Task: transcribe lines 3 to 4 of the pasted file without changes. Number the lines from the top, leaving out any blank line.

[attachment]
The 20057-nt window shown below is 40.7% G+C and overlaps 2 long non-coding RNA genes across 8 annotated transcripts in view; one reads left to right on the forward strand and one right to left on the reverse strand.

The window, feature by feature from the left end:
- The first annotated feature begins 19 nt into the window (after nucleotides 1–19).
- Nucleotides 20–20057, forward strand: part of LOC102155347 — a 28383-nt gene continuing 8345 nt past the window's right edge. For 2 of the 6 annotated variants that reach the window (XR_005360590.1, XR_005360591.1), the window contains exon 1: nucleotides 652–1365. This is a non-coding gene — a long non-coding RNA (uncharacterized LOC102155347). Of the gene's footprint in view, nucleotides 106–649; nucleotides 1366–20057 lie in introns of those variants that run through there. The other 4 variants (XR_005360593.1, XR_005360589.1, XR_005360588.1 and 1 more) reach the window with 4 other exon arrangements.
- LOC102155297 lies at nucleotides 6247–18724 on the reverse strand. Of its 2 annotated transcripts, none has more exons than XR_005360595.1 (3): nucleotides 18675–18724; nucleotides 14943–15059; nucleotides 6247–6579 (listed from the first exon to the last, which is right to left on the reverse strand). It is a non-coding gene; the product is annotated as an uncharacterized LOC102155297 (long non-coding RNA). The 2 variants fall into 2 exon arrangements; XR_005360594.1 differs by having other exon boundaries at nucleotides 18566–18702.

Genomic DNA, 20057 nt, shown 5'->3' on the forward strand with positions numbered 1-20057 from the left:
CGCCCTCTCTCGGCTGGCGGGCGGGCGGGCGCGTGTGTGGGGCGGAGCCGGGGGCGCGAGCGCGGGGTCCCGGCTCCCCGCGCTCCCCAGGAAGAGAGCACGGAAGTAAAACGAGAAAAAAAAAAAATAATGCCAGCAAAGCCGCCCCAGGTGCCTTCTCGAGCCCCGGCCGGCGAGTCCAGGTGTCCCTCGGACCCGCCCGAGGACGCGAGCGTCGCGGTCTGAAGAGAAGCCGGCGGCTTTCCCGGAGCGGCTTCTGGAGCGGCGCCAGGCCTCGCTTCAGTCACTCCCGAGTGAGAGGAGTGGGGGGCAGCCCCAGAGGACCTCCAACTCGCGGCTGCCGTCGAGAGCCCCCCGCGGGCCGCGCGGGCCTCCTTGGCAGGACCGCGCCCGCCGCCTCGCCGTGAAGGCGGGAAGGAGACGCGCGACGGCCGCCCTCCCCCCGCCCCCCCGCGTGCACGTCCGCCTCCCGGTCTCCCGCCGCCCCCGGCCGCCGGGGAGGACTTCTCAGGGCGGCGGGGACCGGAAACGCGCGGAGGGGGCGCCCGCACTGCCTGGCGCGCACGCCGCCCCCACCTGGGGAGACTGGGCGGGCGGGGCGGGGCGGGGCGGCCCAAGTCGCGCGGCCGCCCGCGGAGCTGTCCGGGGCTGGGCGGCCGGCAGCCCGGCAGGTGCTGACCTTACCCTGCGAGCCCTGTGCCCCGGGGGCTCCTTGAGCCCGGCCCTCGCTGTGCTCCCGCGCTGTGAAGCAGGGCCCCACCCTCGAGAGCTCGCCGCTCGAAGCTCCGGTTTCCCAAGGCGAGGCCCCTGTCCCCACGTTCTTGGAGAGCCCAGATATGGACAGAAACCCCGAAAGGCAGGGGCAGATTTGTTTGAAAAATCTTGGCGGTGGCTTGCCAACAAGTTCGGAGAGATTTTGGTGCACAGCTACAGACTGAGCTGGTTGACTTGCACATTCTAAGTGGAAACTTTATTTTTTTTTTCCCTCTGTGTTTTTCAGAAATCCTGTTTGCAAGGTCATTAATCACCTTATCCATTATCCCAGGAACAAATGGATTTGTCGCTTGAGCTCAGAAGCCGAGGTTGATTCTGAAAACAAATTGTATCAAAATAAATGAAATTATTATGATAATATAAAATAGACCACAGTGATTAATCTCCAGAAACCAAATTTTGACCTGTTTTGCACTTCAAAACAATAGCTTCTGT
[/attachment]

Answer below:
- The first annotated feature begins 19 nt into the window (after nucleotides 1–19).
- Nucleotides 20–20057, forward strand: part of LOC102155347 — a 28383-nt gene continuing 8345 nt past the window's right edge. For 2 of the 6 annotated variants that reach the window (XR_005360590.1, XR_005360591.1), the window contains exon 1: nucleotides 652–1365. This is a non-coding gene — a long non-coding RNA (uncharacterized LOC102155347). Of the gene's footprint in view, nucleotides 106–649; nucleotides 1366–20057 lie in introns of those variants that run through there. The other 4 variants (XR_005360593.1, XR_005360589.1, XR_005360588.1 and 1 more) reach the window with 4 other exon arrangements.